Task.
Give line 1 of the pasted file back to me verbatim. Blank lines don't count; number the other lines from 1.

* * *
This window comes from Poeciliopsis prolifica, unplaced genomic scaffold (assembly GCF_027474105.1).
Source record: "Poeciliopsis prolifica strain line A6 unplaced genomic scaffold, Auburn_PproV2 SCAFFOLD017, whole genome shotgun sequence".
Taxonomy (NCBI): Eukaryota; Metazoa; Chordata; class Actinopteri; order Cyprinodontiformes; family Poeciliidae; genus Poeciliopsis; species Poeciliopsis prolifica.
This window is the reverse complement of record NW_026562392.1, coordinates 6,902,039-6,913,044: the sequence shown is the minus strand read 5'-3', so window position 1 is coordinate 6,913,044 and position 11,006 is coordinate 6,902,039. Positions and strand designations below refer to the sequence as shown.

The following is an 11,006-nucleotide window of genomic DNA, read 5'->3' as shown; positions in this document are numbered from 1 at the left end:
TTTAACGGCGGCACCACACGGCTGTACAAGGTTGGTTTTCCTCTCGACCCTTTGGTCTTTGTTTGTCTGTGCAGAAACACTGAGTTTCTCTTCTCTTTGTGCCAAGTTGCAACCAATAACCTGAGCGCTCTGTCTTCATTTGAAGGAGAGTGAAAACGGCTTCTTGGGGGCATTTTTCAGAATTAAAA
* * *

This window comes from Poeciliopsis prolifica, unplaced genomic scaffold (assembly GCF_027474105.1).